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$3 Million Sought In Legal Malpractice Claim Against Venable

A former employee of Integral Systems Inc. has filed suit against Venable, claiming legal malpractice led to the U.S. Securities and Exchange Commission investigating and taking action against him.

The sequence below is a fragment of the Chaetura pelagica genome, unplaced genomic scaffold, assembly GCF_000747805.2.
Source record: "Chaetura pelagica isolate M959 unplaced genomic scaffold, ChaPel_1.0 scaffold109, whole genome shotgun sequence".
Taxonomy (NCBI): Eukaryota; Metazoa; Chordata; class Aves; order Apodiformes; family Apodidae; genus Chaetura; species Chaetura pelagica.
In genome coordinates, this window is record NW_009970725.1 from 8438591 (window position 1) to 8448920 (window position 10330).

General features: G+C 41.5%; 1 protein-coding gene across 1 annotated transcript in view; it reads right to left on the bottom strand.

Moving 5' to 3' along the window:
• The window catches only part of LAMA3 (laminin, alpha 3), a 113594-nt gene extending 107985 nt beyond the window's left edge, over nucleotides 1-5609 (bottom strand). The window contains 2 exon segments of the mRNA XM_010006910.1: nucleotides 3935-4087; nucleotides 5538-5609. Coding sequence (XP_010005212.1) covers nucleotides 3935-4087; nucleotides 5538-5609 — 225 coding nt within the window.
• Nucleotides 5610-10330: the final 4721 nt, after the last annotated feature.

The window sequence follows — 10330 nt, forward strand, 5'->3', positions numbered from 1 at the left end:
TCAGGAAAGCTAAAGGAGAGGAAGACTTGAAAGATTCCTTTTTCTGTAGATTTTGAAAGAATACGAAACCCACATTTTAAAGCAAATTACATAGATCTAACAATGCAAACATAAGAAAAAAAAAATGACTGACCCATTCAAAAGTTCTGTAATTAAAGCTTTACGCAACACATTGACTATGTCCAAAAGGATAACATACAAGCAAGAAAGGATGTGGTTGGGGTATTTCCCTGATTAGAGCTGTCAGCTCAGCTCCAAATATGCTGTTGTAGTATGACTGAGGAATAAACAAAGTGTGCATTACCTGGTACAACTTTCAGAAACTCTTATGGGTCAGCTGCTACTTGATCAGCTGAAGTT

Gary Prince, a former employee of Integral Systems Inc., filed a legal malpractice suit against the law firm on Jan. 21 in District of Columbia Superior Court. Prince claimed Venable attorneys failed to adequately advise him and the company on how to handle SEC filings and Prince's role within the company, leading to an SEC investigation and enforcement action. A spokeswoman for Venable could not be reached for comment. [caption id="attachment_1396" align="alignleft" width="300"]Photo: Diego M. Radzinschi/NLJ[/caption] Prince started working for Integral Systems in 1982, according to court documents. He resigned in early 1995 and several months later pleaded guilty in federal district court in California to conspiracy and making a false statement to the SEC in connection with his work for another company. The SEC permanently banned him from practicing before the commission as an accountant. In 1998, Integral Systems hired Venable to advise the company on its securities filings, according to Prince's lawsuit. The company also brought Prince back that year as a full-time employee, creating a role for him that was intended to comply with the SEC's accounting ban and also absolve the company from having to disclose his position--and, consequently, his conviction--in SEC filings. Integral Systems terminated Prince's employment in March 2007 while he was under investigation by the SEC. Two years later, the SEC filed a complaint accusing Prince of violating disclosure requirements under securities laws and of violating the accounting ban. U.S. District Judge Gladys Kessler in May 2013 tossed the claims against Prince related to the disclosure issue but did find that he violated the accounting ban. Prince accused Venable attorneys of failing to communicate concerns they had about the work Prince was doing and the decision not to disclose his role in SEC filings. Had they done so, Prince alleged, he and Integral Systems would have handled the SEC filings differently and would have taken steps to make sure Prince didn't run afoul of the SEC's accounting ban. Prince, represented by Christopher Hoge of Crowley, Hoge and Fein, is seeking $3 million from the firm. The case is assigned to Judge Ronna Beck. A scheduling hearing is set for April 24. Originally posted by Zoe Tillman on Legal Malpractice - Ball & Bonholtzer Trial Attorneys - Los Angeles  

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